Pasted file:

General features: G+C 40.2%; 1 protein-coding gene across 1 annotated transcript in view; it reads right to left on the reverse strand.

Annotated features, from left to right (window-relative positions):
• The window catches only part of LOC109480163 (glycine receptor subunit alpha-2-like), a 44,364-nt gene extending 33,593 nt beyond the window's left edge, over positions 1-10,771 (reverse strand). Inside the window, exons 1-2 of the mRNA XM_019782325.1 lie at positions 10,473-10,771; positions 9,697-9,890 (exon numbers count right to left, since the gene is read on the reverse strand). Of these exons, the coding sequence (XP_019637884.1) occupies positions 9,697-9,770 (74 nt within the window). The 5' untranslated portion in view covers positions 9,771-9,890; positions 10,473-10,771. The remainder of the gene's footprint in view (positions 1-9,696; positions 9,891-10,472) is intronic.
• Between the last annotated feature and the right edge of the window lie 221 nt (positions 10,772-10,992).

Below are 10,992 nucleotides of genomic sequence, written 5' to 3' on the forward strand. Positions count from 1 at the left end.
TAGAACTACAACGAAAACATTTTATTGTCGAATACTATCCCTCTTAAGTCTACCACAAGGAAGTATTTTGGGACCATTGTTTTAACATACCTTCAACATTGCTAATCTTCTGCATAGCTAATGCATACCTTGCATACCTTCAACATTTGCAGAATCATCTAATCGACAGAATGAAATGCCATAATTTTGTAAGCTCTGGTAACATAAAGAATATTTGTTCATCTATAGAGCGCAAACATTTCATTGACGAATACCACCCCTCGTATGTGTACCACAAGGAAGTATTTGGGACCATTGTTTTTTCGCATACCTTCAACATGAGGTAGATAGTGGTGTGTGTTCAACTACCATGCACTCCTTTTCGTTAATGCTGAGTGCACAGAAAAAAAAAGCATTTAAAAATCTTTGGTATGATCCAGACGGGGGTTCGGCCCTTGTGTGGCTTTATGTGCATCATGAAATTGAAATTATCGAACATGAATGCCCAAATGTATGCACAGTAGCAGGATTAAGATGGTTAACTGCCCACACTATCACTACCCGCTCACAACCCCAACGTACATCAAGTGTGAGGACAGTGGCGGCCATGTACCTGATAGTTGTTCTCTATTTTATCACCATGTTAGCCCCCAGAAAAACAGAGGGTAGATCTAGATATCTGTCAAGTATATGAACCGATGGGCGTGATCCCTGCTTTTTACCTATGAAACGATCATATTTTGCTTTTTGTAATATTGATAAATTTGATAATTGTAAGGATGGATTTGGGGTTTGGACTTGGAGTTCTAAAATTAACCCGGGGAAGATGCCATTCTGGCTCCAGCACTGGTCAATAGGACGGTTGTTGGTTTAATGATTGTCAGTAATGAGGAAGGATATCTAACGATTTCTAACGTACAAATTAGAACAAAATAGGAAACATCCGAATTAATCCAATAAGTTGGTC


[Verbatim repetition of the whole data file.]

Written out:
General features: G+C 40.2%; 1 protein-coding gene across 1 annotated transcript in view; it reads right to left on the reverse strand.

Annotated features, from left to right (window-relative positions):
• The window catches only part of LOC109480163 (glycine receptor subunit alpha-2-like), a 44,364-nt gene extending 33,593 nt beyond the window's left edge, over positions 1-10,771 (reverse strand). Inside the window, exons 1-2 of the mRNA XM_019782325.1 lie at positions 10,473-10,771; positions 9,697-9,890 (exon numbers count right to left, since the gene is read on the reverse strand). Of these exons, the coding sequence (XP_019637884.1) occupies positions 9,697-9,770 (74 nt within the window). The 5' untranslated portion in view covers positions 9,771-9,890; positions 10,473-10,771. The remainder of the gene's footprint in view (positions 1-9,696; positions 9,891-10,472) is intronic.
• Between the last annotated feature and the right edge of the window lie 221 nt (positions 10,772-10,992).

Below are 10,992 nucleotides of genomic sequence, written 5' to 3' on the forward strand. Positions count from 1 at the left end.
TAGAACTACAACGAAAACATTTTATTGTCGAATACTATCCCTCTTAAGTCTACCACAAGGAAGTATTTTGGGACCATTGTTTTAACATACCTTCAACATTGCTAATCTTCTGCATAGCTAATGCATACCTTGCATACCTTCAACATTTGCAGAATCATCTAATCGACAGAATGAAATGCCATAATTTTGTAAGCTCTGGTAACATAAAGAATATTTGTTCATCTATAGAGCGCAAACATTTCATTGACGAATACCACCCCTCGTATGTGTACCACAAGGAAGTATTTGGGACCATTGTTTTTTCGCATACCTTCAACATGAGGTAGATAGTGGTGTGTGTTCAACTACCATGCACTCCTTTTCGTTAATGCTGAGTGCACAGAAAAAAAAAGCATTTAAAAATCTTTGGTATGATCCAGACGGGGGTTCGGCCCTTGTGTGGCTTTATGTGCATCATGAAATTGAAATTATCGAACATGAATGCCCAAATGTATGCACAGTAGCAGGATTAAGATGGTTAACTGCCCACACTATCACTACCCGCTCACAACCCCAACGTACATCAAGTGTGAGGACAGTGGCGGCCATGTACCTGATAGTTGTTCTCTATTTTATCACCATGTTAGCCCCCAGAAAAACAGAGGGTAGATCTAGATATCTGTCAAGTATATGAACCGATGGGCGTGATCCCTGCTTTTTACCTATGAAACGATCATATTTTGCTTTTTGTAATATTGATAAATTTGATAATTGTAAGGATGGATTTGGGGTTTGGACTTGGAGTTCTAAAATTAACCCGGGGAAGATGCCATTCTGGCTCCAGCACTGGTCAATAGGACGGTTGTTGGTTTAATGATTGTCAGTAATGAGGAAGGATATCTAACGATTTCTAACGTACAAATTAGAACAAAATAGGAAACATCCGAATTAATCCAATAAGTTGGTC